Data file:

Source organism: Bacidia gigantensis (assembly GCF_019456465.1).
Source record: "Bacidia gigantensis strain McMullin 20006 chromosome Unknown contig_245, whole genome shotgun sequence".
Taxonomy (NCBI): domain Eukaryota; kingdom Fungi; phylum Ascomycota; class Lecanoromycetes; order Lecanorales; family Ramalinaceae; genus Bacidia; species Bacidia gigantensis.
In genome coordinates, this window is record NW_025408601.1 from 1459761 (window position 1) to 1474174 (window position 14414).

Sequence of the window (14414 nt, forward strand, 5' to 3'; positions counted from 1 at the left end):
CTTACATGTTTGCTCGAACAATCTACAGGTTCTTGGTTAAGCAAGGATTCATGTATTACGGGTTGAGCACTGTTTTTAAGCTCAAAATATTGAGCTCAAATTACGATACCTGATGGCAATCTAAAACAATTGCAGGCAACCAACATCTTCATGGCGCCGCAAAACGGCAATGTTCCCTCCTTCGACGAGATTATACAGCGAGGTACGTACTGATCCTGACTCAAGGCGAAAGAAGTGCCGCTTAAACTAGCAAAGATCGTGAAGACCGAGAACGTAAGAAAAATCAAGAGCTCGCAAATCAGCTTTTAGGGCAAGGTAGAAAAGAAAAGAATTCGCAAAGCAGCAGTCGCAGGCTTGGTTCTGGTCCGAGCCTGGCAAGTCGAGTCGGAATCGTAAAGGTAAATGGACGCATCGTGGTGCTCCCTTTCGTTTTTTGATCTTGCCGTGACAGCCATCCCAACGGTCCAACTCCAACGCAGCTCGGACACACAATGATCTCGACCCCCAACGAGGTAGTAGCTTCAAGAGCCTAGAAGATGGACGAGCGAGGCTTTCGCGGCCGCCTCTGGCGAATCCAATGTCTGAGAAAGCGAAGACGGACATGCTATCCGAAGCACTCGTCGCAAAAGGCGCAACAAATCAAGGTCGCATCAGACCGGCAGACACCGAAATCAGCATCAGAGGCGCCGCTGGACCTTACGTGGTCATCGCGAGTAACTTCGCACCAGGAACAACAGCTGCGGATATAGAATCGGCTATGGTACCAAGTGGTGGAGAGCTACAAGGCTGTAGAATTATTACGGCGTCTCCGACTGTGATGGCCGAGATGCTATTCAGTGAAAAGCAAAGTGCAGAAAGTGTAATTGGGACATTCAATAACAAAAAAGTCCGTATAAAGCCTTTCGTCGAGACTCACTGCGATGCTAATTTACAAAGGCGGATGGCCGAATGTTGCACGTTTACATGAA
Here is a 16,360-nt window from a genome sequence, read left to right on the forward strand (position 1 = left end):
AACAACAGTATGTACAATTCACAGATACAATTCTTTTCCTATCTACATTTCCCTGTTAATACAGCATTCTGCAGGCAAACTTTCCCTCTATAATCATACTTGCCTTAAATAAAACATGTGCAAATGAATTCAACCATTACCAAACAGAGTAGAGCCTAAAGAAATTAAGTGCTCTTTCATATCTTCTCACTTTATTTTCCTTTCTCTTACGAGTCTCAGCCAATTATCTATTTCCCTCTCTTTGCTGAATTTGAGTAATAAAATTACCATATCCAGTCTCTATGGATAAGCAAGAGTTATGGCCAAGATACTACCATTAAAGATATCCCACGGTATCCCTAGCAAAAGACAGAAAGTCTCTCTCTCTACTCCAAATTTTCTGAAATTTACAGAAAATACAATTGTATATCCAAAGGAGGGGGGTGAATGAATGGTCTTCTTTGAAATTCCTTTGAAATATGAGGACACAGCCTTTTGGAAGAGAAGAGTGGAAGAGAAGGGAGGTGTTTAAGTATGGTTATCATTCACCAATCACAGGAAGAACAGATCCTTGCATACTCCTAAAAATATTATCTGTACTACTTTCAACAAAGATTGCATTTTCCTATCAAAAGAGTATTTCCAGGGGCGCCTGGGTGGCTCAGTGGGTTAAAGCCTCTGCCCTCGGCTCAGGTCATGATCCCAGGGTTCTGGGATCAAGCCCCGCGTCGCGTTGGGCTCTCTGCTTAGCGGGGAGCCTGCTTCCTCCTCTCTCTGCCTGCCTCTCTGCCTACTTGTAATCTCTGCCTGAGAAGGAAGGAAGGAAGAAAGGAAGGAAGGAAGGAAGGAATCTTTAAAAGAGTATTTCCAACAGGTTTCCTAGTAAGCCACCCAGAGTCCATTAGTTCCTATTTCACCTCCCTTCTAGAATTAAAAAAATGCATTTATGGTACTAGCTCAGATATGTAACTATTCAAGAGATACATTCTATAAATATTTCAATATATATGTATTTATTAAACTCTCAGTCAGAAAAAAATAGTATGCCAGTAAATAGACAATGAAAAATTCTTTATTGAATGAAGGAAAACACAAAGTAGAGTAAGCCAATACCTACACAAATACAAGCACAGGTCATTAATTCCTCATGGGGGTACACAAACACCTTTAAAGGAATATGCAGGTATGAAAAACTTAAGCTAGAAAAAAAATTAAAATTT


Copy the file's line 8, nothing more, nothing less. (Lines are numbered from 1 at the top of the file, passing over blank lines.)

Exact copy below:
AACAACAGTATGTACAATTCACAGATACAATTCTTTTCCTATCTACATTTCCCTGTTAATACAGCATTCTGCAGGCAAACTTTCCCTCTATAATCATACTTGCCTTAAATAAAACATGTGCAAATGAATTCAACCATTACCAAACAGAGTAGAGCCTAAAGAAATTAAGTGCTCTTTCATATCTTCTCACTTTATTTTCCTTTCTCTTACGAGTCTCAGCCAATTATCTATTTCCCTCTCTTTGCTGAATTTGAGTAATAAAATTACCATATCCAGTCTCTATGGATAAGCAAGAGTTATGGCCAAGATACTACCATTAAAGATATCCCACGGTATCCCTAGCAAAAGACAGAAAGTCTCTCTCTCTACTCCAAATTTTCTGAAATTTACAGAAAATACAATTGTATATCCAAAGGAGGGGGGTGAATGAATGGTCTTCTTTGAAATTCCTTTGAAATATGAGGACACAGCCTTTTGGAAGAGAAGAGTGGAAGAGAAGGGAGGTGTTTAAGTATGGTTATCATTCACCAATCACAGGAAGAACAGATCCTTGCATACTCCTAAAAATATTATCTGTACTACTTTCAACAAAGATTGCATTTTCCTATCAAAAGAGTATTTCCAGGGGCGCCTGGGTGGCTCAGTGGGTTAAAGCCTCTGCCCTCGGCTCAGGTCATGATCCCAGGGTTCTGGGATCAAGCCCCGCGTCGCGTTGGGCTCTCTGCTTAGCGGGGAGCCTGCTTCCTCCTCTCTCTGCCTGCCTCTCTGCCTACTTGTAATCTCTGCCTGAGAAGGAAGGAAGGAAGAAAGGAAGGAAGGAAGGAAGGAATCTTTAAAAGAGTATTTCCAACAGGTTTCCTAGTAAGCCACCCAGAGTCCATTAGTTCCTATTTCACCTCCCTTCTAGAATTAAAAAAATGCATTTATGGTACTAGCTCAGATATGTAACTATTCAAGAGATACATTCTATAAATATTTCAATATATATGTATTTATTAAACTCTCAGTCAGAAAAAAATAGTATGCCAGTAAATAGACAATGAAAAATTCTTTATTGAATGAAGGAAAACACAAAGTAGAGTAAGCCAATACCTACACAAATACAAGCACAGGTCATTAATTCCTCATGGGGGTACACAAACACCTTTAAAGGAATATGCAGGTATGAAAAACTTAAGCTAGAAAAAAAATTAAAATTT